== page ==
Some companies are still working on the implementation of the new rules and have taken the approach to cover first the “visual” issues such as privacy policies, notices and agreements, and to complete the entire process at a later stage. At one end of the spectrum, there are companies which are aware of the new regulation but do not understand that it concerns them, and there are even companies that have not heard of it at all. Based on our experience, the percentage of companies in the latter group is significantly higher in the SEE countries outside the EU than those in the EU.
In line with the trend in the rest of the EU, the new data regime impacts most significantly business sectors in the SEE like banking, insurance, telecommunications, media, marketing, healthcare, etc., which process personal data on a large scale and/or special categories personal data, the so-called “sensitive” data. Most of these companies have undertaken substantial efforts and ensured a considerable budget to prepare for the GDPR. In particular, the multinational companies are more aware of their responsibilities and therefore have taken structured measures for their subsidiaries in both the EU and non-EU SEE countries. Consequently, the multinational companies often prefer to appoint a data protection officer at a group level, whereas this person is responsible for keeping in line the privacy of the entire corporate group.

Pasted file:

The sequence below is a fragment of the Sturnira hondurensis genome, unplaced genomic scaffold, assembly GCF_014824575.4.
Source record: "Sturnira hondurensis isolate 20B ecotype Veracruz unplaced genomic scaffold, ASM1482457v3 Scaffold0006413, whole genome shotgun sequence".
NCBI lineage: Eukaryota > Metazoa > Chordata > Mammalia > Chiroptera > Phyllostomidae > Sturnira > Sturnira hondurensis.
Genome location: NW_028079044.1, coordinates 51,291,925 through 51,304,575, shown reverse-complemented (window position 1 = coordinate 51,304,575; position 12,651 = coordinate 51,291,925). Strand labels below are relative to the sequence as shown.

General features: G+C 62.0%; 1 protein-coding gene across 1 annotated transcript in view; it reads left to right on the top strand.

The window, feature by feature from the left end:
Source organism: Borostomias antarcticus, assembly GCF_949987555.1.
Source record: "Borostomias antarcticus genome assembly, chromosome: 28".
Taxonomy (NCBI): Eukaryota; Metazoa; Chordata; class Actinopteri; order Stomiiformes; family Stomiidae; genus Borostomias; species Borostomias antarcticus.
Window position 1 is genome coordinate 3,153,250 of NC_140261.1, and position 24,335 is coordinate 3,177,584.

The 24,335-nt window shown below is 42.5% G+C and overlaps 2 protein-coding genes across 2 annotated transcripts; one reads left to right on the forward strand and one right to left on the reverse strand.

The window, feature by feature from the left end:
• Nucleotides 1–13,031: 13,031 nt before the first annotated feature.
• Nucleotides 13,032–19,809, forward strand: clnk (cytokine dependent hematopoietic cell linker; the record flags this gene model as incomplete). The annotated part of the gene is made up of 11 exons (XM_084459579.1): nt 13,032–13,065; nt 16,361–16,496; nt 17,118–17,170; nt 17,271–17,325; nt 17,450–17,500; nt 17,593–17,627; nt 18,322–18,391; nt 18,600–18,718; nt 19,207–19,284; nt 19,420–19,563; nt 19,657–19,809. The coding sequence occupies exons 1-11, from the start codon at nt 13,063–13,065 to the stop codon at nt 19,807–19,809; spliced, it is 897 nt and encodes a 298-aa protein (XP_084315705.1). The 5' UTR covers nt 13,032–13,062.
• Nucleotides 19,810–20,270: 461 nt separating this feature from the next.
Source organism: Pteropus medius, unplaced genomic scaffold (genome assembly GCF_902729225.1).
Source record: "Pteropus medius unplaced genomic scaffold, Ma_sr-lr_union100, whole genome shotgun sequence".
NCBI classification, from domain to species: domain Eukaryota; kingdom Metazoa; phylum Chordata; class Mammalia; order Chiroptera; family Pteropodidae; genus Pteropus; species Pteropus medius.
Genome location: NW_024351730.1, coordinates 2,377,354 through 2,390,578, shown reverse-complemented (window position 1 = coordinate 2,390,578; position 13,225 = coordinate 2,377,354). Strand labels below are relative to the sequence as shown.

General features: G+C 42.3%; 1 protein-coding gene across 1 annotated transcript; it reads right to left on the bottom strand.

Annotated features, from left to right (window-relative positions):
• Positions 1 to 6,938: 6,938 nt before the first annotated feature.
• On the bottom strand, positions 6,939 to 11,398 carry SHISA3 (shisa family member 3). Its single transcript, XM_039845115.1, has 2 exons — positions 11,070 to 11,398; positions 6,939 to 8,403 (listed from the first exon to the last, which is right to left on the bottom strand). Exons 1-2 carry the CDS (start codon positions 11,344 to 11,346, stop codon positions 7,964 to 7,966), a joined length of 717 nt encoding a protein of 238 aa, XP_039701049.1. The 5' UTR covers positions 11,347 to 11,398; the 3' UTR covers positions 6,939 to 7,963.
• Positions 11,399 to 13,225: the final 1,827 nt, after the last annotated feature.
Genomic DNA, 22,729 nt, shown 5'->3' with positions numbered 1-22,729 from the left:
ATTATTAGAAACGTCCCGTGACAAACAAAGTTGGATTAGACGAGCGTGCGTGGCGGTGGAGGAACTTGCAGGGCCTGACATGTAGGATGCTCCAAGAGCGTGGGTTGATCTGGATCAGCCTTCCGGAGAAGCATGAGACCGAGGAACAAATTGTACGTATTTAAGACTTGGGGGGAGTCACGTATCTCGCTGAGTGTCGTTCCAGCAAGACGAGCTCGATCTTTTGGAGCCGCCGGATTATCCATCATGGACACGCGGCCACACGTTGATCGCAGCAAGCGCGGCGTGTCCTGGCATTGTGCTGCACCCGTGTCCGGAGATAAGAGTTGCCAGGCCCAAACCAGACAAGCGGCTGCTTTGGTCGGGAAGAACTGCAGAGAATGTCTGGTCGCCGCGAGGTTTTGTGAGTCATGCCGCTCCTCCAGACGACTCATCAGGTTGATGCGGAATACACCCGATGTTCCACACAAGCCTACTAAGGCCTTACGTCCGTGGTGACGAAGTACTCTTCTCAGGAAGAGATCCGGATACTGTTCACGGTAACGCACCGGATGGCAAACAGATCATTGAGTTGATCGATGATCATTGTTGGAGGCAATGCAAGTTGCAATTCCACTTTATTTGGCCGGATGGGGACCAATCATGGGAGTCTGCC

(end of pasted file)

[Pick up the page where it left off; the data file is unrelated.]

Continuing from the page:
As expected, larger companies in the region are more proactive and diligent in terms of GDPR and have taken more efforts to challenge the GDPR implementation than the small and medium-sized SEE companies. One of the reasons for this are the large-scale fines, which may reach up to 20 million euro or 4% of a company’s worldwide turnover for the last financial year (whichever number is higher). On the contrary, the approach of many of the small and medium-sized companies is to wait for clear-cut instructions from the local regulators and standard forms оf documents to complete. There is a general lack of understanding among the latter of the exact meaning of the “personal data” definition and still, there are companies claiming that they do not process any personal data, whilst having employees and contracting other parties.